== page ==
Today at Guernica I have a new essay about teaching James Baldwin’s The Fire Next Time throughout Obama’s presidency. Here is a little of what I conclude:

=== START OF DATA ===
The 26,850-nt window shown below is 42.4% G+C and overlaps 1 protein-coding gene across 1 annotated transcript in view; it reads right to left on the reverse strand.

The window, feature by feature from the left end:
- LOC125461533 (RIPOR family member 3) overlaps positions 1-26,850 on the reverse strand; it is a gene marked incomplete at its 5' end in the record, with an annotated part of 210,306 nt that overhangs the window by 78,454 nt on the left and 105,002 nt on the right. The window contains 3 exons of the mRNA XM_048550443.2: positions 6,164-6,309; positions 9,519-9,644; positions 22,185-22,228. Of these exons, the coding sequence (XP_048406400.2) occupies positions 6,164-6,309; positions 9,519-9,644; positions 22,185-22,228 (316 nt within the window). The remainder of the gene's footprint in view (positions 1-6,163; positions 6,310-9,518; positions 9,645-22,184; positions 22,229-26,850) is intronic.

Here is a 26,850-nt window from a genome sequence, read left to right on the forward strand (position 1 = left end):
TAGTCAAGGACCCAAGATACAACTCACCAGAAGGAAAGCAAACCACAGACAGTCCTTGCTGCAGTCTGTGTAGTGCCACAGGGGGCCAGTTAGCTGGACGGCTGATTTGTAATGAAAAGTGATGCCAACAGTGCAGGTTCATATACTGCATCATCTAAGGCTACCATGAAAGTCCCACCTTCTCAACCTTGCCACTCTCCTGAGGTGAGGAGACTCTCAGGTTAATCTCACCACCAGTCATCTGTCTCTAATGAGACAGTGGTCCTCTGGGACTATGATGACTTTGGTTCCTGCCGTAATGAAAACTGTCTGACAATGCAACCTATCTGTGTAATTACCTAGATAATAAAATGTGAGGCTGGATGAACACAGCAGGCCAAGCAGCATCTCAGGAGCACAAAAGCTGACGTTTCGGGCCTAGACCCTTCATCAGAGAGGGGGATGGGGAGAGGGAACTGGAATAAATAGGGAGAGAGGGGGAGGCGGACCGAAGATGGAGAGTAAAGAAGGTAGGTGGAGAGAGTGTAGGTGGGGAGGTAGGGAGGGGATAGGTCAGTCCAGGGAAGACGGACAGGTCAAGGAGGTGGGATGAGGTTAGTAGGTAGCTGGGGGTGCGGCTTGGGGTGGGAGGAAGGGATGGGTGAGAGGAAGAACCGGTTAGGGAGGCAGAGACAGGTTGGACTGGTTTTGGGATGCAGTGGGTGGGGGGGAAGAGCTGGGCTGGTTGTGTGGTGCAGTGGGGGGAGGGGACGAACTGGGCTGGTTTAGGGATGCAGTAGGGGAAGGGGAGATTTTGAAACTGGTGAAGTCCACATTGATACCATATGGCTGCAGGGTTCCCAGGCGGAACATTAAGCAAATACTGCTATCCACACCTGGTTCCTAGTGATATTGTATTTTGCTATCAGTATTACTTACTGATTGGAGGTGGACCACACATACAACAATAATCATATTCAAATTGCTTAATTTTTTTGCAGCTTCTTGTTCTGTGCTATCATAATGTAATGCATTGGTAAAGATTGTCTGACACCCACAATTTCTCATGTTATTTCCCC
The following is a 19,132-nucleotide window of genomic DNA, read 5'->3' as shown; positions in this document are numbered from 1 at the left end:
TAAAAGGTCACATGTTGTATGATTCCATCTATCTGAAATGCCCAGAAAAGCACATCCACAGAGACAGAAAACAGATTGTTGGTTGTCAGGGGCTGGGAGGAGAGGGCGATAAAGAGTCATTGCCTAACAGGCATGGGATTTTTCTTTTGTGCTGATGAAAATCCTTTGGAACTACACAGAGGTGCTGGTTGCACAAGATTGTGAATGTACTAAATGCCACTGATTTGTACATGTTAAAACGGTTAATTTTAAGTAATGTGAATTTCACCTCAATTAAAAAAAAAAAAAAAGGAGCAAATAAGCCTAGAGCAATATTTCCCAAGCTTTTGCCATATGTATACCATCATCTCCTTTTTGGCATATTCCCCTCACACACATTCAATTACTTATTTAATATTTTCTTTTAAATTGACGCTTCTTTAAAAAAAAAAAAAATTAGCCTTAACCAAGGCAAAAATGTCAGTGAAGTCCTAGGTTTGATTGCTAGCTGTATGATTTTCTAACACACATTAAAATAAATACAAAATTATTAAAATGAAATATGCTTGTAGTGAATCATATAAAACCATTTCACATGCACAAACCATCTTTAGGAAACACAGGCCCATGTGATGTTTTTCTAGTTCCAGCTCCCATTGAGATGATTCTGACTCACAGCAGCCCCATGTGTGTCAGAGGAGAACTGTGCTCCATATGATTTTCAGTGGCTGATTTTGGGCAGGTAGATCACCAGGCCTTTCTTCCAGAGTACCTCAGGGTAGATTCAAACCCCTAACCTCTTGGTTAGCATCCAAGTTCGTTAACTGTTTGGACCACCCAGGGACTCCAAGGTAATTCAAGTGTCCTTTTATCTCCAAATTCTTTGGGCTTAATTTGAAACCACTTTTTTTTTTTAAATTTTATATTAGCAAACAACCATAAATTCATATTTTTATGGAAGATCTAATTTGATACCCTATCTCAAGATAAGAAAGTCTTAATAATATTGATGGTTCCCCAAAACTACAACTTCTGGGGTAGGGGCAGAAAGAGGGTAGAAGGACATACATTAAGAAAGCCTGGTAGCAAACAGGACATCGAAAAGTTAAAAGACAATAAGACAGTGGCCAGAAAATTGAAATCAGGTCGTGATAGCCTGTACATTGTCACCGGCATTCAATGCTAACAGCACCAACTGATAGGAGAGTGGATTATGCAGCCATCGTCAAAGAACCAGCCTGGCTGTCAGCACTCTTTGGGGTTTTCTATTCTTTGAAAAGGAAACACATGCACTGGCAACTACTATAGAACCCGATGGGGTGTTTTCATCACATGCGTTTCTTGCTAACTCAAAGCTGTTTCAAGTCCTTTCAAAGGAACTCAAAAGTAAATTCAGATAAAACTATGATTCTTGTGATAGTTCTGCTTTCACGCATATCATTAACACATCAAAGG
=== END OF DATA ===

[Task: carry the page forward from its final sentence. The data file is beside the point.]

It only became clear to me as I taught the book over the past few years ... following the deaths of Eric Garner and Michael Brown, Tamir Rice, Sandra Bland, Philando Castile, Alton Sterling, as we discussed the protests in Ferguson and the renewed vigor and revolutionary moment captured by Black Lives Matter, that Obama is not the key figure in this country. I had been wrong: the American future is precisely not as bright or as dark as his. And my students, who have paid attention to a chokehold on Staten Island and a shooting in greater St. Louis, and who remembered a black teenager killed in Sanford, Florida, and who are reckoning with recent killings in Tulsa and Charlotte and Los Angeles, now know what Baldwin was talking about. They’ve seen the private fears of white Americans projected onto American blacks. We see it every day. This is our ongoing crisis; there is serious evil in the world, and hardship and pain. And my students know this now. They’ve seen anger in the world, and it makes sense to them, and now it seems right to see it on the page.